The boys of Xalisco, Mexico have built a heroin business that now spans the US. What makes it interesting are the loose network dynamics that drive its growth (from Sam Quinones writing for the LATimes):
In contrast to Mexico's big cartels -- violent, top-down organizations that mainly enrich a small group -- the Xalisco networks are small, decentralized businesses. Each is run by an entrepreneur whose workers may soon strike out on their own and become his competitors. They have no all-powerful leader and rarely use guns, according to narcotics investigators and imprisoned former dealers.
This decentralized organizational structure has allowed the businesses to focus on other forms of competition: customer service and price.
One potential reason why it remains decentralized is due to the community from which it originated:
Their success stems from both their product, which is cheaper and more potent than Colombian heroin, and their business model, which places a premium on customer convenience and satisfaction. Users need not venture into dangerous neighborhoods for their fix. Instead, they phone in their orders and drivers take the drug to them. Crew bosses sometimes call users after a delivery to check on the quality of service. They encourage users to bring in new customers, rewarding them with free heroin if they do.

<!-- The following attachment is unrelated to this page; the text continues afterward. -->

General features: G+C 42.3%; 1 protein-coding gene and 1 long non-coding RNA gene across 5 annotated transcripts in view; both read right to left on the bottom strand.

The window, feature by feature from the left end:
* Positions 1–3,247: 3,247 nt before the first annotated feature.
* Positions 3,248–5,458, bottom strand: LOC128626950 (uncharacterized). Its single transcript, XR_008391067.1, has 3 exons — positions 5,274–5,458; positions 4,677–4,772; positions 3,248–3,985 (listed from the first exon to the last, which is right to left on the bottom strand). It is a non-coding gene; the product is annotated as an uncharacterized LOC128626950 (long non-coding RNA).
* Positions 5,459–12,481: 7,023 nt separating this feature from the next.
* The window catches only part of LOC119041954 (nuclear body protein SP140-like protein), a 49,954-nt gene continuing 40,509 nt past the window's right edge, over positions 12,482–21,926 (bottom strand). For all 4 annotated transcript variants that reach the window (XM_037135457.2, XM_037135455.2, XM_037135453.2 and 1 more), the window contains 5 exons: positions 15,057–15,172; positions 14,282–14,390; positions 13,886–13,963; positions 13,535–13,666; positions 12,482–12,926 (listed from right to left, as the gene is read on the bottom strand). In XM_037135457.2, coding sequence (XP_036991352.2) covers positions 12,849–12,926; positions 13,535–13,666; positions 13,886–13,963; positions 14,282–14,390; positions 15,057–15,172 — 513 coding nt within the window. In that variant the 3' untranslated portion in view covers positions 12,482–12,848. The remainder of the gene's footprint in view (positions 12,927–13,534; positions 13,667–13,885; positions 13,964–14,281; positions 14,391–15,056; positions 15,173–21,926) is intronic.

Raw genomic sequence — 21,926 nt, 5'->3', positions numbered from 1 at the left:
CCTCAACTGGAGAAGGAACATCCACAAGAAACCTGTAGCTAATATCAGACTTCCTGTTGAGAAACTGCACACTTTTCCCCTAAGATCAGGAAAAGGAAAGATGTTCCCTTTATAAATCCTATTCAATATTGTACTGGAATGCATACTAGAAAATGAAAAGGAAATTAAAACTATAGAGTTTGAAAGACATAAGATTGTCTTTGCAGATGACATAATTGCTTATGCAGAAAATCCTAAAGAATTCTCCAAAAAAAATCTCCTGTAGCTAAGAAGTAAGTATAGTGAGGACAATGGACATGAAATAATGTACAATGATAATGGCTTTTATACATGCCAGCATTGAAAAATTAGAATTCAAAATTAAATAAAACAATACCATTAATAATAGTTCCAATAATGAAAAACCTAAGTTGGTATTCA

In short, while there is intense competition, it's limited to business operations. Since everyone knows each other, violence isn't a default option. Further, due to these social connections, drivers are paid very well at $1,000 a week (plus expenses). The high pay for line workers likely allowed them to save enough to start their own businesses, which in turn drives the expansion of the aggregate network. Another big driver is the high levels of innovation due to an open source sharing of techniques:
The county consists of the town of Xalisco and 20 villages with a total population of 44,000 -- about the size of Los Angeles' Silver Lake neighborhood. Landless sugar-cane workers, eager to grasp their version of the American Dream, provide a virtually endless supply of labor for the heroin networks, one reason the system has proved so hard to eradicate.... one reason the system did not evolve into a cartel controlled by one person or family is that Xalisco County is made up of ranchos, small villages famous for their independent spirit and intense rivalries. "We're real envious of each other. Families cannot work together," he said.
Returning frequently to Xalisco, immigrants compared notes on how to improve the business model.